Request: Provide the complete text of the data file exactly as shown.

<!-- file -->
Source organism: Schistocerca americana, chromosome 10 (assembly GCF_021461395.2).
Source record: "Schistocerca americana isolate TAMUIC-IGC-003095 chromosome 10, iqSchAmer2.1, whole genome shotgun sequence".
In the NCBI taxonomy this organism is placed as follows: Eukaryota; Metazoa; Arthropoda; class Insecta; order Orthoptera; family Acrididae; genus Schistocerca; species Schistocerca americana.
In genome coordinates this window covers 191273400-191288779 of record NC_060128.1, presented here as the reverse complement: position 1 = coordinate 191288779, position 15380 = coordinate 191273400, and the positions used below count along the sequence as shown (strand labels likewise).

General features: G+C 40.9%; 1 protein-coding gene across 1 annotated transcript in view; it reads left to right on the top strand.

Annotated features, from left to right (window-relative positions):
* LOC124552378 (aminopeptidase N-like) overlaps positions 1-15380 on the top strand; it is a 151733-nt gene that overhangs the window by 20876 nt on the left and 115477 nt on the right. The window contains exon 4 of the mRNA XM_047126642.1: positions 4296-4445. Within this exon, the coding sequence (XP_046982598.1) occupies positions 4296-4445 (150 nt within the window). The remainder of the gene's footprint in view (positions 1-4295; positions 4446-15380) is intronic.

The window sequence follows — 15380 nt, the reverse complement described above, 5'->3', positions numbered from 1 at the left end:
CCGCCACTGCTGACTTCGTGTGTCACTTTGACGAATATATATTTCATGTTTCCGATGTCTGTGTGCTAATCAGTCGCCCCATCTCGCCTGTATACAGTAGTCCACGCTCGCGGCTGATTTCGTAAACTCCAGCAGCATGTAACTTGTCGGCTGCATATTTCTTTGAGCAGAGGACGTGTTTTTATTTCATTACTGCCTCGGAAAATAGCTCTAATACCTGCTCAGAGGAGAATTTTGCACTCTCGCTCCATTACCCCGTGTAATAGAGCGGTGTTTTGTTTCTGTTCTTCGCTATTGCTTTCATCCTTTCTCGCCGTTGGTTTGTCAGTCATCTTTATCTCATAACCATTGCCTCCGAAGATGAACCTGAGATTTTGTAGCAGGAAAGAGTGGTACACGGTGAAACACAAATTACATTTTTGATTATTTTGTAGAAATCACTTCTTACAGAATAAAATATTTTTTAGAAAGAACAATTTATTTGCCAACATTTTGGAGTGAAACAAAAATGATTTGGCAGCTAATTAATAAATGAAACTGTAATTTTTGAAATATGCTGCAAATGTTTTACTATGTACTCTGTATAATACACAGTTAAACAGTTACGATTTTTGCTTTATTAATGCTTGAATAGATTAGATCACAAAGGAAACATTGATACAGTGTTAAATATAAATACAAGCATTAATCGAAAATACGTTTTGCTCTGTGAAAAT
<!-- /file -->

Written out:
Source organism: Schistocerca americana, chromosome 10 (assembly GCF_021461395.2).
Source record: "Schistocerca americana isolate TAMUIC-IGC-003095 chromosome 10, iqSchAmer2.1, whole genome shotgun sequence".
In the NCBI taxonomy this organism is placed as follows: Eukaryota; Metazoa; Arthropoda; class Insecta; order Orthoptera; family Acrididae; genus Schistocerca; species Schistocerca americana.
In genome coordinates this window covers 191273400-191288779 of record NC_060128.1, presented here as the reverse complement: position 1 = coordinate 191288779, position 15380 = coordinate 191273400, and the positions used below count along the sequence as shown (strand labels likewise).

General features: G+C 40.9%; 1 protein-coding gene across 1 annotated transcript in view; it reads left to right on the top strand.

Annotated features, from left to right (window-relative positions):
* LOC124552378 (aminopeptidase N-like) overlaps positions 1-15380 on the top strand; it is a 151733-nt gene that overhangs the window by 20876 nt on the left and 115477 nt on the right. The window contains exon 4 of the mRNA XM_047126642.1: positions 4296-4445. Within this exon, the coding sequence (XP_046982598.1) occupies positions 4296-4445 (150 nt within the window). The remainder of the gene's footprint in view (positions 1-4295; positions 4446-15380) is intronic.

The window sequence follows — 15380 nt, the reverse complement described above, 5'->3', positions numbered from 1 at the left end:
CCGCCACTGCTGACTTCGTGTGTCACTTTGACGAATATATATTTCATGTTTCCGATGTCTGTGTGCTAATCAGTCGCCCCATCTCGCCTGTATACAGTAGTCCACGCTCGCGGCTGATTTCGTAAACTCCAGCAGCATGTAACTTGTCGGCTGCATATTTCTTTGAGCAGAGGACGTGTTTTTATTTCATTACTGCCTCGGAAAATAGCTCTAATACCTGCTCAGAGGAGAATTTTGCACTCTCGCTCCATTACCCCGTGTAATAGAGCGGTGTTTTGTTTCTGTTCTTCGCTATTGCTTTCATCCTTTCTCGCCGTTGGTTTGTCAGTCATCTTTATCTCATAACCATTGCCTCCGAAGATGAACCTGAGATTTTGTAGCAGGAAAGAGTGGTACACGGTGAAACACAAATTACATTTTTGATTATTTTGTAGAAATCACTTCTTACAGAATAAAATATTTTTTAGAAAGAACAATTTATTTGCCAACATTTTGGAGTGAAACAAAAATGATTTGGCAGCTAATTAATAAATGAAACTGTAATTTTTGAAATATGCTGCAAATGTTTTACTATGTACTCTGTATAATACACAGTTAAACAGTTACGATTTTTGCTTTATTAATGCTTGAATAGATTAGATCACAAAGGAAACATTGATACAGTGTTAAATATAAATACAAGCATTAATCGAAAATACGTTTTGCTCTGTGAAAAT